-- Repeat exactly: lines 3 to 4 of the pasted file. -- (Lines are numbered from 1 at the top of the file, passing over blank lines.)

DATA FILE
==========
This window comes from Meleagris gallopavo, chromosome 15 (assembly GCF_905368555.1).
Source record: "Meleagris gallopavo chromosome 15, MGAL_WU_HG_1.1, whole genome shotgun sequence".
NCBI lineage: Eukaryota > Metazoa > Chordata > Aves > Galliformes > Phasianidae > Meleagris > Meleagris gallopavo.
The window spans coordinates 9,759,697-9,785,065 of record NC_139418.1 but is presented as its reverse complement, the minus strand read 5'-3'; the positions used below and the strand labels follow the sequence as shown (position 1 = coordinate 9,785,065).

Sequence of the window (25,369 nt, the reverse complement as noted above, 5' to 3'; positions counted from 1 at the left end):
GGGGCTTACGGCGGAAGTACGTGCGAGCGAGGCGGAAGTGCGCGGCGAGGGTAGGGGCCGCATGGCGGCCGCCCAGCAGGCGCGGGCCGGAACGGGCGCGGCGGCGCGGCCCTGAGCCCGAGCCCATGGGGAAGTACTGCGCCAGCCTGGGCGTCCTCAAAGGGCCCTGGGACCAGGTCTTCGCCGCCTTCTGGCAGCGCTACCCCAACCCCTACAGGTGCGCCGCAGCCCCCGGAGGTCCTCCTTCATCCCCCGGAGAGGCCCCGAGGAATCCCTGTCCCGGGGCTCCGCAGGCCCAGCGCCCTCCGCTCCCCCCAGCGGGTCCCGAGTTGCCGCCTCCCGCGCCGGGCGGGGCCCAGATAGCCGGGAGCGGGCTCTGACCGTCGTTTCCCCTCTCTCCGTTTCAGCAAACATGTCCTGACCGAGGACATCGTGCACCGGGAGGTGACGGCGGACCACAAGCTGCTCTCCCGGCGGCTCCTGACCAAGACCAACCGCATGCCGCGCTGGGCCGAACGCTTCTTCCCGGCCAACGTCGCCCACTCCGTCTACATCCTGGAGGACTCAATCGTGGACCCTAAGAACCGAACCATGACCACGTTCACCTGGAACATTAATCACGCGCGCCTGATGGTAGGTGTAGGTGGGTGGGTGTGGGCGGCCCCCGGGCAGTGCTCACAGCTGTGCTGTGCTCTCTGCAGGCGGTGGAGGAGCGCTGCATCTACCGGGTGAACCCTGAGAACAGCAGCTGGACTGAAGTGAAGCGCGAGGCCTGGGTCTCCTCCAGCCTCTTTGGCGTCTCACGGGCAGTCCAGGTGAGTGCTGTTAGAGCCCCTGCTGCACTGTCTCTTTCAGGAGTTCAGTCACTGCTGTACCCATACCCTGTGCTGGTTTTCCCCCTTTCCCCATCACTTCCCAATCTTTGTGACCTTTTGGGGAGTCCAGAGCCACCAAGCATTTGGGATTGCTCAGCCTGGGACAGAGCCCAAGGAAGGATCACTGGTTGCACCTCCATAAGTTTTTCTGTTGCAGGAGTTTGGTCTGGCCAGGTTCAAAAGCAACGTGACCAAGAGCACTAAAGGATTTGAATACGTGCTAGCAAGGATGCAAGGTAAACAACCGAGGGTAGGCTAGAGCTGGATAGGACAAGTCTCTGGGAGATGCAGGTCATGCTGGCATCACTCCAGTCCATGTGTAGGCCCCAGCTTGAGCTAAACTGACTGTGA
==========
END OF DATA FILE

NCBI lineage: Eukaryota > Metazoa > Chordata > Aves > Galliformes > Phasianidae > Meleagris > Meleagris gallopavo.
The window spans coordinates 9,759,697-9,785,065 of record NC_139418.1 but is presented as its reverse complement, the minus strand read 5'-3'; the positions used below and the strand labels follow the sequence as shown (position 1 = coordinate 9,785,065).